ENDA Passes the Senate, Now to the House
ENDA has just passed the Senate 64 to 32! It still has to pass in the House, but national leaders are calling it an amazing bipartisan victory (by the way, the outtakes of that video are hilarious). For those of you who don’t know the back history of ENDA, it started back in 1994 and has been revised and stalled and revised and modified and burned for almost TWO DECADES.
So this really is awesome kids.
Below is a message that I sent to the QAPA listserve back in 2007 when ENDA went to the House floor excluding protections for Transgender people. It includes the statements that Nancy Pelosi, Barney Frank and the HRC (yes the Human Rights Campaign is not always equal) sent to their constituents explaining why trans people needed to be sacrificed. This is also the summation of why I will never ever give money to the HRC or ever trust hometown boy Barney Frank.
Please read. This is not acceptable.
In the past few days there’s been a maelstorm of information flying around about the status of ENDA (employment non discrimination act) in the House of Representatives. Barney Frank, (D-Mass) made moves to exclude trans people from ENDA, in order to get it through the House. Right now, GLAD, HRC, and other LGBTIQ groups are protesting the segregation of trans people from ENDA. the following is directly from GLAD:
“We need your help today to ensure that no member of our community is left behind. Contact your Representative, and Speaker of the House Nancy Pelosi at 202-224-3121 and let them know that you oppose legislation that is not fully inclusive.
Our Massachusetts supporters have a unique opportunity to impact the course of this legislation by contacting the bill’s sponsor, Representative Barney Frank. Urge Representative Frank and Speaker Pelosi to let Congress vote on the original version of ENDA, HR 2015, the version that was asked for, worked on, and supported by the community.”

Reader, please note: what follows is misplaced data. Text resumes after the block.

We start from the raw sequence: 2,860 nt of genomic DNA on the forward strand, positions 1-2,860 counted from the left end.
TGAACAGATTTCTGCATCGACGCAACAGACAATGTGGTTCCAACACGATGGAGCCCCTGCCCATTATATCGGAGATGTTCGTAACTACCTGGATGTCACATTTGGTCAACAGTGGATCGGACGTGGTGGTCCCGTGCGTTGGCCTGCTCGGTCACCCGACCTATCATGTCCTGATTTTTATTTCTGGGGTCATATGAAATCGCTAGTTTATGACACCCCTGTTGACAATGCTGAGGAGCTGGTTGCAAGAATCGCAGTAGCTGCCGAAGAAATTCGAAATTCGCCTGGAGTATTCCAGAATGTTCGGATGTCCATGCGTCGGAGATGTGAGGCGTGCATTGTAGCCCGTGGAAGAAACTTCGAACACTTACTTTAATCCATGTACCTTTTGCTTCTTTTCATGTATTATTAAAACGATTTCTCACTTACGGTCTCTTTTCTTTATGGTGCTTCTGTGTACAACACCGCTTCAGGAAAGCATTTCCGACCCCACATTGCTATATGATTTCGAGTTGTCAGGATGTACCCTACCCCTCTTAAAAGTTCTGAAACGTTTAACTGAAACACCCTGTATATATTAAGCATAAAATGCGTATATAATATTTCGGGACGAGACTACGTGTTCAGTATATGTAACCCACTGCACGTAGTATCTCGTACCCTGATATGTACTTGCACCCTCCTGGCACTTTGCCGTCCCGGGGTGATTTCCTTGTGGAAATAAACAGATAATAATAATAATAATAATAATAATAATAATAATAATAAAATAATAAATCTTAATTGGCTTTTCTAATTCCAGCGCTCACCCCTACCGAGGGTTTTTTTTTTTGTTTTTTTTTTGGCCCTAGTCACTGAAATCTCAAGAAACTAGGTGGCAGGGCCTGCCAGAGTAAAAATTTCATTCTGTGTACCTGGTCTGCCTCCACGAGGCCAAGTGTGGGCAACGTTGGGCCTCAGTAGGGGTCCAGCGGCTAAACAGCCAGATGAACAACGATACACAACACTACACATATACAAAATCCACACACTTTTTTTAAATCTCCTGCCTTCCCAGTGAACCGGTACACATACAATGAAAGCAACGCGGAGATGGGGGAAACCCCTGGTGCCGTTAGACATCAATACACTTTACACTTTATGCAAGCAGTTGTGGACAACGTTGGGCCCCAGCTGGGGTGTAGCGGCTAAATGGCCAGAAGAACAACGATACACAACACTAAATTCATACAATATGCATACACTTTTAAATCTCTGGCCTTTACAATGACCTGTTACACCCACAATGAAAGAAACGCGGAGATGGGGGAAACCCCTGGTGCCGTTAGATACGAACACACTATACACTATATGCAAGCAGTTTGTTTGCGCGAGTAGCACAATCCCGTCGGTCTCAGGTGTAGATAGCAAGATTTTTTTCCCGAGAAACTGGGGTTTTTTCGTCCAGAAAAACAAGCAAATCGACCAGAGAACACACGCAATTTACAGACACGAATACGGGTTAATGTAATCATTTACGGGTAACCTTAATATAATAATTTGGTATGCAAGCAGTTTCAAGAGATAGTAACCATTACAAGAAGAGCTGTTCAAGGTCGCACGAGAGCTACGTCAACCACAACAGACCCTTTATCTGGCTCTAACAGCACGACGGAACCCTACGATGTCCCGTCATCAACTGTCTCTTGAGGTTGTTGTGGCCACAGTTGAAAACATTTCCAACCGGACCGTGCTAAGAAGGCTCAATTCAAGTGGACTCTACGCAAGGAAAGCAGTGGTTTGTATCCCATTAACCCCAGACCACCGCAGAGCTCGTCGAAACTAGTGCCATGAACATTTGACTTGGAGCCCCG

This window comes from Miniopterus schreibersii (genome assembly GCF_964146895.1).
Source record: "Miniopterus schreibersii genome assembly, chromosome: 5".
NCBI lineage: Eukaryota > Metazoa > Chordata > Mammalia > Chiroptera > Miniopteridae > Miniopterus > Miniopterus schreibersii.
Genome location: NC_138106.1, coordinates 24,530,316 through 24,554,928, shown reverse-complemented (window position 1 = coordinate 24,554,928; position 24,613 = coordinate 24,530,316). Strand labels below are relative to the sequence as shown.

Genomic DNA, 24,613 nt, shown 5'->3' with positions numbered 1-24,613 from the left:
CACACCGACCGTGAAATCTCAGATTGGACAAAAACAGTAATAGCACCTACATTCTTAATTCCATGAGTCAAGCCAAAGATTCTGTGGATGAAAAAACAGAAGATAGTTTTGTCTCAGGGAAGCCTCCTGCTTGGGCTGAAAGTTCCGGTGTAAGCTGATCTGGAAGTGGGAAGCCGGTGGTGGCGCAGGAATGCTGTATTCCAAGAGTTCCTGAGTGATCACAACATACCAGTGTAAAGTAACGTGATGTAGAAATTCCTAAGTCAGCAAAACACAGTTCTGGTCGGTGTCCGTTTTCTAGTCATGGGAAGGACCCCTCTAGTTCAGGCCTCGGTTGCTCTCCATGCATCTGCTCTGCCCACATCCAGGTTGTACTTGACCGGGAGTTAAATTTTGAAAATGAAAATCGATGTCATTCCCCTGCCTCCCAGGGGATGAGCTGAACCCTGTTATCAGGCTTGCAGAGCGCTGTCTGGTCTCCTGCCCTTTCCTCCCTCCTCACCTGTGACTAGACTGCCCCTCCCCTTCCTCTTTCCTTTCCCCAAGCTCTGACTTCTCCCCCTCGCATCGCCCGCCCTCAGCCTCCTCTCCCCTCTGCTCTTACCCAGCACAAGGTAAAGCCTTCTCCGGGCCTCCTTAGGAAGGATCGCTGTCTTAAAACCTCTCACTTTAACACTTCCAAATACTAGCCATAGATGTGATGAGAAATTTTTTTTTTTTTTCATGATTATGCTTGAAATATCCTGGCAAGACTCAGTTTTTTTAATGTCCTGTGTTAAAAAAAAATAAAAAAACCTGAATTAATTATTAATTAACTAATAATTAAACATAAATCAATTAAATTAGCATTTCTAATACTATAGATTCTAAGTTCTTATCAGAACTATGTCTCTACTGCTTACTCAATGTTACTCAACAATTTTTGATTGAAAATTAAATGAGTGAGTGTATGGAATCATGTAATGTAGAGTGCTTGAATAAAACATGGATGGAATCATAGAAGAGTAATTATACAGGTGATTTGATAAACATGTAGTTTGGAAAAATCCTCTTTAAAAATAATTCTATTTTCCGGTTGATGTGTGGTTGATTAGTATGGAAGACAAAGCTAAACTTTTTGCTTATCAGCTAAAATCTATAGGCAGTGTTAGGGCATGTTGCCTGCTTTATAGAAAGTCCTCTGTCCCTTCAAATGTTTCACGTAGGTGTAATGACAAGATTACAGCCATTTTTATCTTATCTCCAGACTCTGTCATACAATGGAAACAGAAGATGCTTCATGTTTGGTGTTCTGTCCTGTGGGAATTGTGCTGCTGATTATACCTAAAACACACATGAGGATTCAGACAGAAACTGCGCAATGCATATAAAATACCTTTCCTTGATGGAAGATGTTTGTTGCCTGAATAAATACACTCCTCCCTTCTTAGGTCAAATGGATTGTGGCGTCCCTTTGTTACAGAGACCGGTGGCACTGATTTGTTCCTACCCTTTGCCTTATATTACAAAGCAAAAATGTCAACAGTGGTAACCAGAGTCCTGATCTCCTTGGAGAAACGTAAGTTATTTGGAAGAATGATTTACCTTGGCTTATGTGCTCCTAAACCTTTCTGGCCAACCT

For those of you who don’t know, ENDA has previously been marred by an anti trans status. While the HRC repeatedly told the trans community that they would fight for a trans inclusive ENDA, they continually wrote it out in closed meetings. ENDA was created in 1994, and for 10 years, this debate had be going on.
The HRC in late 2004 finally committed to that position.
The HRC’s article and Barney Frank’s letters are below.
> ———— — Forwarded Message: ———— —
> From: “hrc” <email@example.com>
> Subject: HRC’s Statement on ENDA
> Date: Fri, 28 Sep 2007 22:31:16 +0000
> We know that everyone has been waiting to hear from HRC about the status of ENDA. A
> lot has changed since Wednesday.
> Besides trying to ensure that the Senate beat the filibuster on Hate Crimes—an
> achievement which can not get lost in this controversy—we’ve spent the last 48 hours
> gathering information and using all of our resources to stay on top of very fast-moving
> developments on ENDA. Rather than issue public statements and alerts while there was
> still a chance to make the situation better, HRC chose instead to engage directly with allies
> on Capitol Hill in an effort to save an inclusive ENDA.
> During this entire campaign to win an inclusive ENDA, we have been guided by the
> principle of trying to achieve the end result the fastest way possible. Without question,
> that result has been—and continues to be—an inclusive ENDA that covers the entire GLBT
> community. We will continue to use that as our benchmark as we move forward in this
> Unfortunately, we now know what we’re facing. The decision has been made, according to
> statements from Speaker Nancy Pelosi and Congressman Frank issued this afternoon—the
> House will consider a version of ENDA that does not include gender identity.
> This is not what any of us wanted, and certainly not what we’ve been fighting for. But, it
> has been made clear that the House leadership and bill sponsors are moving forward with
> a non-inclusive ENDA even without the full support of our community. They view this as
> the best opportunity they will have this year to help the largest number of people—and
> have stated that they do not intend to miss this opportunity.
> Passing an inclusive ENDA is the right thing to do for our community, our economy and
> our country. However, we’re facing a stark reality.
> House leadership and the bill’s sponsors very firmly believe that if the House votes on an
> employment non-discrimination bill without gender identity, that legislation will pass—
> again, it will pass even without the support of the GLBT organizations.
> After trying everything at our disposal to change this outcome, we are just beginning to
> come to terms with what that means.
>Since 2004, the Human Rights Campaign’s policy has been to only support civil rights
> legislation that is inclusive of gender identity. That’s why we fought tirelessly for and won
> Congressional approval for a fully inclusive hate crimes bill. We’ve been fighting to pass
> the Employment Non-Discrimination Act for more than a decade. The breaking news that
> the House has decided to move forward on a non-discrimination bill that is not inclusive
> of gender identity is devastating. The Human Rights Campaign remains dedicated to the
> fight for full equality for our entire community and, in light of this new reality, continues
> to consult with members of Congress and our lobbyists to determine how we can achieve
> that goal.